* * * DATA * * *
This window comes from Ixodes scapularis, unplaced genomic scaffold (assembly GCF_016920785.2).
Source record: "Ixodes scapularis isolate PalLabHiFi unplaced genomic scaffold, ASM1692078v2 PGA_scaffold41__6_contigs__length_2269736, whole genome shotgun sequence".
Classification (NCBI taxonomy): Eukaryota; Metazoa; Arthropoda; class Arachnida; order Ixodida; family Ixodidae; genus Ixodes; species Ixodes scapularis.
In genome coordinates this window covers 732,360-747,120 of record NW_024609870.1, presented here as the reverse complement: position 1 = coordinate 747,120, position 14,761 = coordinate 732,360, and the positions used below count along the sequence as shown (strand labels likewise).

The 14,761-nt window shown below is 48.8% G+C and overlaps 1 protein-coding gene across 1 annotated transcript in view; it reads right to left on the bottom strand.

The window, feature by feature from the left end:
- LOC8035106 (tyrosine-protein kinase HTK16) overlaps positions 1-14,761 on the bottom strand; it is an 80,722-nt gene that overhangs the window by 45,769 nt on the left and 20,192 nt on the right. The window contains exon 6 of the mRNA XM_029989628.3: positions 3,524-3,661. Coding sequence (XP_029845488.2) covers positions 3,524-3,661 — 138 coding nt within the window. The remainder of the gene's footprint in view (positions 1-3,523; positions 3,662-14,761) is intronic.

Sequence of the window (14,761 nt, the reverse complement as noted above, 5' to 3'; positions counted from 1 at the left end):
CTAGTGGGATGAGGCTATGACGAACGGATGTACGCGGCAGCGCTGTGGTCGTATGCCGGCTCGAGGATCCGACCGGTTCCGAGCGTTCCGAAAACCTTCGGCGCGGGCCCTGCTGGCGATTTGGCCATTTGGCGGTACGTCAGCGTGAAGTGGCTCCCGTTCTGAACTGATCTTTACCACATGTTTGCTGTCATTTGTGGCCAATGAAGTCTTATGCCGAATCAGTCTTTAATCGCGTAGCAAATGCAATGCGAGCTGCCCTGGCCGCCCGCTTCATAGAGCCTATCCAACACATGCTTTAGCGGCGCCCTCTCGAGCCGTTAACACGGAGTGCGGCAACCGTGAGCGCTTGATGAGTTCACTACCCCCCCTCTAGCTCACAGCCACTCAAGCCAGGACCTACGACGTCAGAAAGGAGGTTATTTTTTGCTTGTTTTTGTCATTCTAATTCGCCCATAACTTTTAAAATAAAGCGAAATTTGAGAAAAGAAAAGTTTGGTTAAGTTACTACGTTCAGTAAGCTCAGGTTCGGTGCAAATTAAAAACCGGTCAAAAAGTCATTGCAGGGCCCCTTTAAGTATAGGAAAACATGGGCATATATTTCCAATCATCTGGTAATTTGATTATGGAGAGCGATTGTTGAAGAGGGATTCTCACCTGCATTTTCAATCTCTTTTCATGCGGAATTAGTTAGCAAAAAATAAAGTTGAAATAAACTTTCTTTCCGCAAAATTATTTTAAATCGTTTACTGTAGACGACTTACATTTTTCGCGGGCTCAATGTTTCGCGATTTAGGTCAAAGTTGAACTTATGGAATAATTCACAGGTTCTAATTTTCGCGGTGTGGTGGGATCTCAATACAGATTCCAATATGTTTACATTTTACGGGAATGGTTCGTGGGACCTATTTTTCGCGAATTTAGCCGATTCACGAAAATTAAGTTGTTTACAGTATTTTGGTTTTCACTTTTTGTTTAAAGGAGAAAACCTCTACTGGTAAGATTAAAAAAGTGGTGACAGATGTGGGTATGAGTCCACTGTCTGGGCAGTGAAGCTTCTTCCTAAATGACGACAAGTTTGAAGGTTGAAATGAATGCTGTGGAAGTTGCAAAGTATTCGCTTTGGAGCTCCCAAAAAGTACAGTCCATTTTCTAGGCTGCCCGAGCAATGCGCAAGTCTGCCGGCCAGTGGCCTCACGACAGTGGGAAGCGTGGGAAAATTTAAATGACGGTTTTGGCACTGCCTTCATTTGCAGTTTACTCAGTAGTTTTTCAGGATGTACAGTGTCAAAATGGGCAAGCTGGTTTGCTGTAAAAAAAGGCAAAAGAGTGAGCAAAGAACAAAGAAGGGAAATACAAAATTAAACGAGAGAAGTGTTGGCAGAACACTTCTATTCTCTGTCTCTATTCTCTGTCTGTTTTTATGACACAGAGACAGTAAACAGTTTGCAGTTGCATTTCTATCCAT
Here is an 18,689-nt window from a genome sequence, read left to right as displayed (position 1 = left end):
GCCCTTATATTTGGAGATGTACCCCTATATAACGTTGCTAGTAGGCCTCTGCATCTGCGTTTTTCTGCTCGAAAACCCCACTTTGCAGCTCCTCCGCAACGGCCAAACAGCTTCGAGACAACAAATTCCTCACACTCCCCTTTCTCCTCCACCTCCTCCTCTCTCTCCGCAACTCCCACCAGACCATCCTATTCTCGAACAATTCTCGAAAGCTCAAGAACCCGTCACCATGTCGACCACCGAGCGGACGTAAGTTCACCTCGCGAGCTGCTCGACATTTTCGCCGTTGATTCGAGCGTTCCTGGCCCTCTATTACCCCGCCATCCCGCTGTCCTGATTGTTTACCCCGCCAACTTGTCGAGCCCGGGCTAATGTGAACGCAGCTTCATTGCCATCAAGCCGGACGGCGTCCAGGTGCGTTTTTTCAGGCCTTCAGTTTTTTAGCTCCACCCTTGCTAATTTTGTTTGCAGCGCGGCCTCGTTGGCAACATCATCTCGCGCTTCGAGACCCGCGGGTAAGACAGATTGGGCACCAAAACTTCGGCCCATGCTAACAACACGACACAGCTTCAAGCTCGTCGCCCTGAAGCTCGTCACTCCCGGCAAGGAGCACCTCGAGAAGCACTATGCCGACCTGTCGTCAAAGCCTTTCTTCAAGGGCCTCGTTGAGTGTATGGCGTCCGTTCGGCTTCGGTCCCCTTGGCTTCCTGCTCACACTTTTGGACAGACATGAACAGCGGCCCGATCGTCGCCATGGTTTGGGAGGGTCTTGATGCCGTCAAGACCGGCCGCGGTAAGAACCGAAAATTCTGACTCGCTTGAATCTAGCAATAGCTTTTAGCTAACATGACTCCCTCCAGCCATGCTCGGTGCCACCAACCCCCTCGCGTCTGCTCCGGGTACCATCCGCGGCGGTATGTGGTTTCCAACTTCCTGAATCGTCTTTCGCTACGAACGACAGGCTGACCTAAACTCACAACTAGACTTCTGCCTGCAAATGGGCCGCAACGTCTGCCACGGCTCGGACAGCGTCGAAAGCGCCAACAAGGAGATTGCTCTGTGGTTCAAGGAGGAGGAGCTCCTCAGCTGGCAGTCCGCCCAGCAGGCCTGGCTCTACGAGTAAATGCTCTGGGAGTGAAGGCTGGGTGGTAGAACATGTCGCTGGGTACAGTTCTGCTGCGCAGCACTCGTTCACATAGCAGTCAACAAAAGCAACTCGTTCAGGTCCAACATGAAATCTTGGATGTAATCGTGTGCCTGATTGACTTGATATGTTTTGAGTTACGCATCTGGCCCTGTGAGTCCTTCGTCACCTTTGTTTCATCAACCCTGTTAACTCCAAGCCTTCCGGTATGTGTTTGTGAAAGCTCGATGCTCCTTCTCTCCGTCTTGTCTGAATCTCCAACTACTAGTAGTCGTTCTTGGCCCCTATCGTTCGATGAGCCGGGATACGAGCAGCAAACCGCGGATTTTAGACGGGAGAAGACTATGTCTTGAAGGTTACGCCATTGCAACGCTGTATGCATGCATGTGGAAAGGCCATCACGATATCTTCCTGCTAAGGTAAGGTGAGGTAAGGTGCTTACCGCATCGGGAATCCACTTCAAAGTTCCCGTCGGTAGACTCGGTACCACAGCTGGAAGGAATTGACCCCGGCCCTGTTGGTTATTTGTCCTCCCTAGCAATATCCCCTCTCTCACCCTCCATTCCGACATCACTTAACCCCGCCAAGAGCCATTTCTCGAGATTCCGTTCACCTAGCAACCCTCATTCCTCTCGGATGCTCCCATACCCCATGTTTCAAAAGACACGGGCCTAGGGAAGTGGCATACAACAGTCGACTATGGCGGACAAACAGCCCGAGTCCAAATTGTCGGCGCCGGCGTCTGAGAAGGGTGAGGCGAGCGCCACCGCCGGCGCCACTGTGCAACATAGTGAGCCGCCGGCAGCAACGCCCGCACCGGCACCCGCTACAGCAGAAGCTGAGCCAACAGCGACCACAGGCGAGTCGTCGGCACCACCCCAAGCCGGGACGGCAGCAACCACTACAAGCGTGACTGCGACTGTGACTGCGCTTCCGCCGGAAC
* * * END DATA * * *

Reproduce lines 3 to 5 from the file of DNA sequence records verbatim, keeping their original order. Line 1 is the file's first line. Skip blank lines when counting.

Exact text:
Classification (NCBI taxonomy): Eukaryota; Metazoa; Arthropoda; class Arachnida; order Ixodida; family Ixodidae; genus Ixodes; species Ixodes scapularis.
In genome coordinates this window covers 732,360-747,120 of record NW_024609870.1, presented here as the reverse complement: position 1 = coordinate 747,120, position 14,761 = coordinate 732,360, and the positions used below count along the sequence as shown (strand labels likewise).

The 14,761-nt window shown below is 48.8% G+C and overlaps 1 protein-coding gene across 1 annotated transcript in view; it reads right to left on the bottom strand.